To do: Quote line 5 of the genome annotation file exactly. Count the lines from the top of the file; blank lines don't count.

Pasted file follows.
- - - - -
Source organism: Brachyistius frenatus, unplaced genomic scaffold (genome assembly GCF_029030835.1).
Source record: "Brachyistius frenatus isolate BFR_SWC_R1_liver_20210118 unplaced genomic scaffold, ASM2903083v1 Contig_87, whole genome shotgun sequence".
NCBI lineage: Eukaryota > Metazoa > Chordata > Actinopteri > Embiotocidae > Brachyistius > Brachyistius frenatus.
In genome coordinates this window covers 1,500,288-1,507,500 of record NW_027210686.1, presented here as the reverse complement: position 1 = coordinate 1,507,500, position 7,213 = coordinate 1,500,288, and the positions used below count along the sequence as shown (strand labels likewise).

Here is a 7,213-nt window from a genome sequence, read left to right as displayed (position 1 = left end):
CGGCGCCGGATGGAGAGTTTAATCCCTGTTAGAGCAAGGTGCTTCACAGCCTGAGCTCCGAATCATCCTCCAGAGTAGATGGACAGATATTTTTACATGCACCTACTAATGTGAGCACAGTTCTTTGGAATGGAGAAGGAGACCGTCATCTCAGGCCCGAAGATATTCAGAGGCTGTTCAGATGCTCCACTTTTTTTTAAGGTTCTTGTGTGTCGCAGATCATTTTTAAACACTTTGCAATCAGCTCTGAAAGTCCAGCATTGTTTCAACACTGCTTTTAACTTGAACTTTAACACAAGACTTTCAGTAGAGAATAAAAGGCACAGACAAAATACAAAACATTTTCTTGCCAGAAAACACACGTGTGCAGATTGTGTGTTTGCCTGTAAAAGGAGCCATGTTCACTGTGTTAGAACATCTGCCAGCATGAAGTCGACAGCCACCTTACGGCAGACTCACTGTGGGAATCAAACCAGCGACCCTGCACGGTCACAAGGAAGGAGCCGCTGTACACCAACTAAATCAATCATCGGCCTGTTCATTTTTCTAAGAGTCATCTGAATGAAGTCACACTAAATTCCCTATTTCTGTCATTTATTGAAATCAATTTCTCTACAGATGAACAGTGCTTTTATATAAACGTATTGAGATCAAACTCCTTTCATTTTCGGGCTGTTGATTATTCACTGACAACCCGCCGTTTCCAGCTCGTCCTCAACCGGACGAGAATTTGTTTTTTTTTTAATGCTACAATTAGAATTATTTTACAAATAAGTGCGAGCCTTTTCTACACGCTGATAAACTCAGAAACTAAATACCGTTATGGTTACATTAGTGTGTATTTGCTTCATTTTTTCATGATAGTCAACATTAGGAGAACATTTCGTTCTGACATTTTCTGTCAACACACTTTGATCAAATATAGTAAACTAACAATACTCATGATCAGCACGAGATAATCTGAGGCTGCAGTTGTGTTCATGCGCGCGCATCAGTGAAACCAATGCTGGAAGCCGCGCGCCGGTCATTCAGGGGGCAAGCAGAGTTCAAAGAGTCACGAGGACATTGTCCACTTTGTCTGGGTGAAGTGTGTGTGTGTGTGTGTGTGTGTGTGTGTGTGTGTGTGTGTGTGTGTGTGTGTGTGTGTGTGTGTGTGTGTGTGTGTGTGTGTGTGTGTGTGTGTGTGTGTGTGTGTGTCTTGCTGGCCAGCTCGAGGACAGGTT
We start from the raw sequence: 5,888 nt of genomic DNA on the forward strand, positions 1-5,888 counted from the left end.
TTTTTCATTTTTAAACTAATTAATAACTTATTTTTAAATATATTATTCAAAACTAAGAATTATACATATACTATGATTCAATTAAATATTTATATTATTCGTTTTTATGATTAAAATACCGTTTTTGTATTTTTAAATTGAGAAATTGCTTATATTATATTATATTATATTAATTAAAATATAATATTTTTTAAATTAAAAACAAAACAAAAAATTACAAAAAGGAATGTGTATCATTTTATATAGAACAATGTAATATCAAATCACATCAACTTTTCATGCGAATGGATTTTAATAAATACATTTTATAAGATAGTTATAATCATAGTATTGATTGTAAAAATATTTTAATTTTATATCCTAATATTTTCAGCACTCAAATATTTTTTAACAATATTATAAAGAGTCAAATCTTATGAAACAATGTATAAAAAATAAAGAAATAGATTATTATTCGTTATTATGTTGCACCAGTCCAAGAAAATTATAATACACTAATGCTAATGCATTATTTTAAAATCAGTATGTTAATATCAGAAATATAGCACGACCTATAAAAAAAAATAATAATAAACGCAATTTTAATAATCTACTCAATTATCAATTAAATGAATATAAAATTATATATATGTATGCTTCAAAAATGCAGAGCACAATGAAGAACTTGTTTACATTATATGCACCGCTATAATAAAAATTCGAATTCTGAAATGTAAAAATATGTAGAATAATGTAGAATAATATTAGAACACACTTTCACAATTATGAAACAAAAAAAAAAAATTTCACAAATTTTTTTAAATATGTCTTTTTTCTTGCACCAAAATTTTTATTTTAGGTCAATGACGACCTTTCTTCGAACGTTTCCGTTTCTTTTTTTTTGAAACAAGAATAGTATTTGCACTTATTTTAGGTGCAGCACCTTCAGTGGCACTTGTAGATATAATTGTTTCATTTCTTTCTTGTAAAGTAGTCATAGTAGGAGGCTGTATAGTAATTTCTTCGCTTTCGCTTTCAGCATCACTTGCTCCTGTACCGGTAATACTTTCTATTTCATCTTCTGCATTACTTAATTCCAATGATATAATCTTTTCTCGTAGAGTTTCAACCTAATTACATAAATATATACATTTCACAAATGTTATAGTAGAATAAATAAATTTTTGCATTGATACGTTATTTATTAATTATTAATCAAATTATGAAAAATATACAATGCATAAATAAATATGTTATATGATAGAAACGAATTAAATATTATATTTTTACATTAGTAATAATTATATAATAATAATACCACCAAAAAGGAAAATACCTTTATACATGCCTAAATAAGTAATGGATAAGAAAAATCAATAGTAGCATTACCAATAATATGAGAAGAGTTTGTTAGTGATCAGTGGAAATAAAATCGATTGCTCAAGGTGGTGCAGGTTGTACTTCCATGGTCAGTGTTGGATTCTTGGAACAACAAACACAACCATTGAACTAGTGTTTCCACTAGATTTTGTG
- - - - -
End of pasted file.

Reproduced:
Here is a 7,213-nt window from a genome sequence, read left to right as displayed (position 1 = left end):